• When the predicted period of time that the propulsion is deactivated is below the threshold amount of time, the computing device can determine not to determine the coasting distance and not to deactivate the propulsion. By determining not to deactivate the propulsion when the predicted period of time is below the threshold amount of time, the computing device can reduce fuel consumption by the vehicle and reduce wear on a propulsion starter, e.g., a starter solenoid, a crankshaft, one or more bearings, etc., caused by deactivating and reactivating the propulsion.
  • FIG. 1 illustrates an example system 100 for operating a vehicle 101 at a traffic stop. A computing device 105 in the vehicle 101 is programmed to receive collected data 115 from one or more sensors 110. For example, vehicle 101 data 115 may include a location of the vehicle 101, a location of a target, etc. Location data may be in a known form, e.g., geo-coordinates such as latitude and longitude coordinates obtained via a navigation system, as is known, that uses the Global Positioning System (GPS). Further examples of data 115 can include measurements of vehicle 101 systems and components, e.g., a vehicle 101 velocity, a vehicle 101 trajectory, vehicle 101 steering angle, accelerator and brake pedal position, etc.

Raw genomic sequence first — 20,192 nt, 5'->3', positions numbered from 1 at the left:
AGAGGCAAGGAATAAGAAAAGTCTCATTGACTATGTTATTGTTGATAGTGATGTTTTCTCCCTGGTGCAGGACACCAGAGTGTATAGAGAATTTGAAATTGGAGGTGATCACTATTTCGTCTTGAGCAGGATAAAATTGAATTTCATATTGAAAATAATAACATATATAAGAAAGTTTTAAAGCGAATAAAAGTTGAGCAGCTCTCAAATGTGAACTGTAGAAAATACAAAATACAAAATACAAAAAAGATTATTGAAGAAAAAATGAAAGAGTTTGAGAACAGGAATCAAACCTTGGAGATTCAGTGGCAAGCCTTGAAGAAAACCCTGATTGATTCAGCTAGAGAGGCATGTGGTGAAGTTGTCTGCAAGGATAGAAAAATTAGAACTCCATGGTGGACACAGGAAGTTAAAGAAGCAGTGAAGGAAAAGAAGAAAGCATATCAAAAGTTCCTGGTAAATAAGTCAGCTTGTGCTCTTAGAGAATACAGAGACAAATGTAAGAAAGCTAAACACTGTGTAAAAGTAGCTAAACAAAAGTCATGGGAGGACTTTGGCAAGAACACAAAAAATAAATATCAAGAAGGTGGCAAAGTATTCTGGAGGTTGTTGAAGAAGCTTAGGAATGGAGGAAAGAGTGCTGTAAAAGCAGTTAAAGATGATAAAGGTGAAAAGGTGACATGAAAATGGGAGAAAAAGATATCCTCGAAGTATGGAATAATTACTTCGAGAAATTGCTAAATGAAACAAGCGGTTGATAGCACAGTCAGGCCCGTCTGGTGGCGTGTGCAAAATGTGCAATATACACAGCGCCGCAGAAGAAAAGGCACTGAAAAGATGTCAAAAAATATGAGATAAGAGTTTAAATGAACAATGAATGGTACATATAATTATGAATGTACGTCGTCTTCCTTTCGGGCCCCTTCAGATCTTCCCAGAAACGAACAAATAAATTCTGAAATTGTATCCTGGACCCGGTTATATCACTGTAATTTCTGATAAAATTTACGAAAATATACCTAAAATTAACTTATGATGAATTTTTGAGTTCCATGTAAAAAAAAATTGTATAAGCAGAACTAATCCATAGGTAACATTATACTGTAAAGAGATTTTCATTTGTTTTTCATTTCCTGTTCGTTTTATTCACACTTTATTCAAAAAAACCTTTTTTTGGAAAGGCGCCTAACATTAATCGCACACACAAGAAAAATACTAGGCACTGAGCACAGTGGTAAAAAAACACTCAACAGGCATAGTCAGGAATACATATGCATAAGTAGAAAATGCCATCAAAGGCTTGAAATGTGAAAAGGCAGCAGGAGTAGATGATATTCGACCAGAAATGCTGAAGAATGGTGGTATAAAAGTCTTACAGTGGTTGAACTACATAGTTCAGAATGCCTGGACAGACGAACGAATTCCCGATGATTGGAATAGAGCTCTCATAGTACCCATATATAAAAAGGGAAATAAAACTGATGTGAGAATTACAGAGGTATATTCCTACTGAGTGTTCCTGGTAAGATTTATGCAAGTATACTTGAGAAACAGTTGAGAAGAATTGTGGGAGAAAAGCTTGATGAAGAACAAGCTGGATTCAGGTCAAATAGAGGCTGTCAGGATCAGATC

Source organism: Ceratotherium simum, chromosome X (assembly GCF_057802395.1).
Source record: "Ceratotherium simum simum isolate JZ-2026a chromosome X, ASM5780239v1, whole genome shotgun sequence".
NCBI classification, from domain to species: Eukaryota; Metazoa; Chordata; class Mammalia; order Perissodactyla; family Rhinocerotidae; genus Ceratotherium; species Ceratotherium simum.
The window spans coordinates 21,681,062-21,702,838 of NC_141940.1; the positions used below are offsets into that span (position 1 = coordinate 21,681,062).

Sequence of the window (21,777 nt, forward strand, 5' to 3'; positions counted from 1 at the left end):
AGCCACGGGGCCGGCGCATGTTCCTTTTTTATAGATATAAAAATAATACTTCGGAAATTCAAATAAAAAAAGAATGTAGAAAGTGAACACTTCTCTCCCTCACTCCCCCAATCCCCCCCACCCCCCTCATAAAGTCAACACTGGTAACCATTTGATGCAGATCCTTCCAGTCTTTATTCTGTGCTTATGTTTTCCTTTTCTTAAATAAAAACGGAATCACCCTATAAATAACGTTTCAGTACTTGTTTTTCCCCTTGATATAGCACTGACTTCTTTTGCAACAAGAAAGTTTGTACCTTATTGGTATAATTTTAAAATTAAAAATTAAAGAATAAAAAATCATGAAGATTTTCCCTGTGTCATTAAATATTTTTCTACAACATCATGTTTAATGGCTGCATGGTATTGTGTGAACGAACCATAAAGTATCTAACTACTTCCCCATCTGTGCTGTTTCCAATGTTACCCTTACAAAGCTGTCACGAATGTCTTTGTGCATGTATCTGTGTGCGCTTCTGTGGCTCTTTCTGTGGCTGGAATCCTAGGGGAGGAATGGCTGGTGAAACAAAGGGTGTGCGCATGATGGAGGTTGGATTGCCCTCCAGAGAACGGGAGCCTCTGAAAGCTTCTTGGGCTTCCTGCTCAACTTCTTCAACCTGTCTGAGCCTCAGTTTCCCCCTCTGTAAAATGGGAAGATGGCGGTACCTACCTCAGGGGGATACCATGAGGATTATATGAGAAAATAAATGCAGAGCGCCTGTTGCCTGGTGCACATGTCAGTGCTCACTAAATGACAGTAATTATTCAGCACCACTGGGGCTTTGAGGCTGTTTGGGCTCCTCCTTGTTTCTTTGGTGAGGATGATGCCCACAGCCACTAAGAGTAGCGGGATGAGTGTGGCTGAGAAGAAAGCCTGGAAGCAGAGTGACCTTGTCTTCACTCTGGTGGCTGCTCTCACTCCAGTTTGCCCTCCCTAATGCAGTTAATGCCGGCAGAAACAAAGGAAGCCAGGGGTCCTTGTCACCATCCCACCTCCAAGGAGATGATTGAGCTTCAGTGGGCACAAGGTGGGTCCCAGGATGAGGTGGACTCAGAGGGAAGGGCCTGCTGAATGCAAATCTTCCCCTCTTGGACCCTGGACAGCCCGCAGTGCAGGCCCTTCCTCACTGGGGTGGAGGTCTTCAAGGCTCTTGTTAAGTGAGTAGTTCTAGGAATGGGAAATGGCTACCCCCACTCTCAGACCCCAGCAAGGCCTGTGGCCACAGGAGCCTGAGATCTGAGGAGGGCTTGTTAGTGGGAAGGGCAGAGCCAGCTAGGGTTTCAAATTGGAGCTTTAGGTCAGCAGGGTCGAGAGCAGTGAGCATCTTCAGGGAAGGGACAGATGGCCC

• The computing device 105 is generally programmed for communications on a vehicle 101 network, e.g., including a communications bus, as is known. Via the network, bus, and/or other wired or wireless mechanisms (e.g., a wired or wireless local area network in the vehicle 101), the computing device 105 may transmit messages to various devices in a vehicle 101 and/or receive messages from the various devices, e.g., controllers, actuators, sensors, etc., including sensors 110. Alternatively or additionally, in cases where the computing device 105 actually comprises multiple devices, the vehicle network may be used for communications between devices represented as the computing device 105 in this disclosure. In addition, the computing device 105 may be programmed for communicating with the network 125, which, as described below, may include various wired and/or wireless networking technologies, e.g., cellular, Bluetooth, wired and/or wireless packet networks, etc.
  • The data store 106 may be of any known type, e.g., hard disk drives, solid state drives, servers, or any volatile or non-volatile media. The data store 106 may store the collected data 115 sent from the sensors 110.